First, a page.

Open Letter to the Secretary of the Army:
Honorable Pete Geren
Department of the Army
107 Army Pentagon
Washington, D.C. 20310-0107
“The time is ripe for a public debate on the double standards that tie our hands in combat while making it easier for the enemy to cut them off.” –Captain Roger Hill, former commanding officer, Dog Company, 1st Battalion, 506th Infantry Regiment, 101st Airborne Division
I recently had the privilege of meeting Captain Roger Hill. The introduction and short discussion occurred over the phone while on a recent radio-blog talk program. The Captain is a professional, intelligent, soft spoken, thoughtful officer with that inner strength that shines through in something we use to call exceptional character. Captain Hill’s story is getting to be a familiar and almost routine saga for many our American warriors. The Captain was the commanding officer of Dog Company, on deployment to Afghanistan when, in his commanders opinion, he abused detainees and committed a war crime.
I am sure that the Army generals and the Pentagon crowd think that his legal proceeding is the way to demonstrate Army control and discipline. I, however, feel that it demonstrates the double standard that the US military general officers use to please their political Washington masters. I also think that it under minds the US strategy for fighting these wars. I think historians will eventually place this strategic shortcoming on the shoulders of not only the general’s but also the civilian leadership, like you, Mr. Secretary.
Almost everyday we see and read about UAV strikes that kill our enemies with Hellfire missiles. Here are two recent examples:
The Hellfire was originally design to destroy tanks and bunkers and its lethality is famous. The missile exists in a number of variants but generally possesses a warhead with about twenty pounds of explosive and an ECR of about 20 meters (Effective Casuality Radius, a 90% probability of killing a person within the radius). This warhead is usually enough to ensure not only the death of the individual terrorist but also anyone else that happens to be in the targeted house or its general vicinity. Additional causalities are routine and this body count is usually written off as collateral damage.
The interesting part is that no one ever charges the generals with murder for conducting these operations and we know that civilians are being killed.
We took out Zarqawi in Iraq with two 500 lb bombs and US citizens even got to watch it on their TV’s in their living rooms. In the rubble of that Iraqi house, we not only found Zarqawi’s body but also five others including the bodies of a woman and a child.
Compared the above headlines to the two Haditha incident headlines below:
US Marines Charged With Murder, Other Crimes in Haditha Killings
By Mike O’Sullivan, VOA, December21 ,2006
Four U.S. Marines have been charged with murder in the killing of 24 Iraqi civilians in the city of Haditha November 19 2005.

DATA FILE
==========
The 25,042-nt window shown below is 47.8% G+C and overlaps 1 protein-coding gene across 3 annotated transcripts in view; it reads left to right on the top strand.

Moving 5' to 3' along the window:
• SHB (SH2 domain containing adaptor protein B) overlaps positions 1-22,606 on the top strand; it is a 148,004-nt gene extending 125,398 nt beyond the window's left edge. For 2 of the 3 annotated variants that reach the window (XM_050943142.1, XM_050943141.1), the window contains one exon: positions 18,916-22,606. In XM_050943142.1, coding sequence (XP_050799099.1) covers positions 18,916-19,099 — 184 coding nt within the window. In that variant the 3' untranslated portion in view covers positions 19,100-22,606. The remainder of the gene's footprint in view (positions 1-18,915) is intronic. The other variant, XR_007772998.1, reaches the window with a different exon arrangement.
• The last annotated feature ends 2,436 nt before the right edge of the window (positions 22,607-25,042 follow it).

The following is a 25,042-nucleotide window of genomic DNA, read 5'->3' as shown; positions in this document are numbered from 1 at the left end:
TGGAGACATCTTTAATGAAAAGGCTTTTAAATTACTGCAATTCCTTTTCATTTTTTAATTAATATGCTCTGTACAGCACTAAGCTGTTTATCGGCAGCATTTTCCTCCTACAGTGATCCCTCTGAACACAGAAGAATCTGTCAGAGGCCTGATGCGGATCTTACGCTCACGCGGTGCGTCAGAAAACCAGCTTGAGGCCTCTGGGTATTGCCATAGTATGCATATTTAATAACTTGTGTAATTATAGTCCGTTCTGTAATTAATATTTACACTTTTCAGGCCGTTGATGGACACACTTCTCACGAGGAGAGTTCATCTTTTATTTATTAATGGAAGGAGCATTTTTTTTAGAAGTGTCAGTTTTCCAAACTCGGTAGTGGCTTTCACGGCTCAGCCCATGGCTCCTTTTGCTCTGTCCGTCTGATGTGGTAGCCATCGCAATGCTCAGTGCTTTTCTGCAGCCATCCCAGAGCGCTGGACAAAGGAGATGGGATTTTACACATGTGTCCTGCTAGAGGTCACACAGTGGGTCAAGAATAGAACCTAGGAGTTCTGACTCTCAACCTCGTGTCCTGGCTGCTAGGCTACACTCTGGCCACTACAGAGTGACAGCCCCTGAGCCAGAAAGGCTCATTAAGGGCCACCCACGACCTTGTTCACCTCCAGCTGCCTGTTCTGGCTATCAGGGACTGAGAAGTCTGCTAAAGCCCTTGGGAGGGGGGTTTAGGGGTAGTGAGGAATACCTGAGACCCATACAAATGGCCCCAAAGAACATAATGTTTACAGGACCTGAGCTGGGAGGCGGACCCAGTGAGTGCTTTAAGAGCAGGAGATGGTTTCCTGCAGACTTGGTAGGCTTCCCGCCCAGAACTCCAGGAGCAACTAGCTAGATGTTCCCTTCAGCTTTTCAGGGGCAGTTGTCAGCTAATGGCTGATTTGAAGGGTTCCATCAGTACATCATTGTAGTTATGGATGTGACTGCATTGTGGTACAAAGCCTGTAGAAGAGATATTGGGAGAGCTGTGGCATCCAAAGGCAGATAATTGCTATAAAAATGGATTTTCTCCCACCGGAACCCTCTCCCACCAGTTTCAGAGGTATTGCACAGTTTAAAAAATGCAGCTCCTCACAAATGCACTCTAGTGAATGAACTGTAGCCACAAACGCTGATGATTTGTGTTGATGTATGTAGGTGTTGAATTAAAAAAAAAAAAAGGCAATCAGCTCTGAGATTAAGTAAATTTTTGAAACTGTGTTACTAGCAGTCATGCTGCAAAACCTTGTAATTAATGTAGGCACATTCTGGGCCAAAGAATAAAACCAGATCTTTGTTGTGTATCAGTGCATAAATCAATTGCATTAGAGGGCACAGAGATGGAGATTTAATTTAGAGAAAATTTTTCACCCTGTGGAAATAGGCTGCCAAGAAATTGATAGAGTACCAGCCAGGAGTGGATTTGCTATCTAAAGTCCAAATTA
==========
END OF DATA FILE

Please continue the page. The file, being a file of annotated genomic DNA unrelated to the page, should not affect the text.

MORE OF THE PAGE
Murtha: Marines Murdered 15 Unarmed Iraqi Civilians
James Joyner, Outside the Beltway, May 18, 2006
Rep. Jack Murtha, who came on our radar screen as a ‘hawk’ (although always an opponent of the Iraq War) who called for rapid pullout of troops from Iraq on the basis that our mission has failed, has told the press that the Marines have killed Iraqi innocents in cold blood.
Five of the Haditha Marines never went to trial for lack of evidence. One other was found not guilty on all counts. The senior Marine officer’s case, charged in the incident, was dropped for undue command influence; and the last charged Marine sits in legal limbo because the Marine prosecutors can not collect enough evidence to bring him to trial.
Looking at the above headlines and the trial results, the question then becomes: Why is there this seemingly double standard? One standard for soldiers and Marines, fighting face-to-face with the enemy and one for generals (and their civilian leaders), sitting comfortable in air conditioned headquarters, killing civilians with precision bombs.
The answer is relatively simple, at least in this old Marine’s mind. General officers have, and use, the Laws of War as their standard to protect themselves. They also use the Rules of Law to ‘judicially water board’ the combat troops fighting at the eyeball-to-eyeball level to satisfy and relieve any pressure they receive from the Washington political leadership.
The Laws of War have many names to include: Law of Force, Laws and Customs of War, Law of Armed Conflict, International Humanitarian Law, or the Geneva and Hague Convention. The Laws of War is the legal corpus comprised of the Geneva Conventions and Hague Conventions, as well as subsequent treaties, case law, and customary international law. It defines the conduct and responsibilities of belligerent nations, neutral nations and individuals engaged in warfare, in relation to each other and to protected persons, usually meaning ‘civilians.’ US military forces ROE (Rules of Engagement) are based on the Laws of War.
With the Laws of War, the principles of military necessity, distinction and proportionality are in play. For example, the Laws of War state that the killing of civilians is to be avoided but can occur because of ‘military necessity’. The laws also state that the field commander determines military necessity. For example, in the above Hellfire missile strikes, I am sure the commanding general or ‘field commander’ determined that the killing of civilians is a military ‘necessity’ and that the precision bombing (with a warhead containing twenty pounds of explosive) is ‘proportional’ for the target.
In the Haditha case, military necessity and proportionality is never discussed and instead we see charges of murder. Is this a double standard?
Incredibly, this politically correct gimmick the US military leadership is using now seems to be institutionalized down to the battalion level. Here are some of Captain Hill’s headlines:
U.S. troops investigated for abuse of Afghans
ReutersDecember 1, 2008
KABUL- Two U.S. soldiers based in Afghanistan are being investigated for alleged abuse of Afghan detainees, the U.S. military said on Monday.
Captain Roger T. Hill and 1st Sergeant Tommy L. Scott, both of the 1st battalion, 506th Infantry Regiment of the U.S. Army will be investigated under Article 32, the military equivalent of a civilian grand jury hearing.
In 2005, two U.S. soldiers were charged with abusing Afghan detainees at a base in the Uruzgan province in southern Afghanistan and media have alleged abuse of prisoners at Bagram, the U.S. army’s main base in Afghanistan.
Area soldier’s future in limbo
Chattanooga Times Free Press, January 29, 2009
In the eyes of the U.S. Army, Capt. Roger Hill is a poor leader with a trigger-happy finger whose recklessness led to the abuse of at least a dozen detainees in Afghanistan last year.
But those who know Capt. Hill personally say he simply fell on the sword of ultra-strict, post-Abu Ghraib torture policy and still deserves to come home to Bridgeport, Alabama, with honor.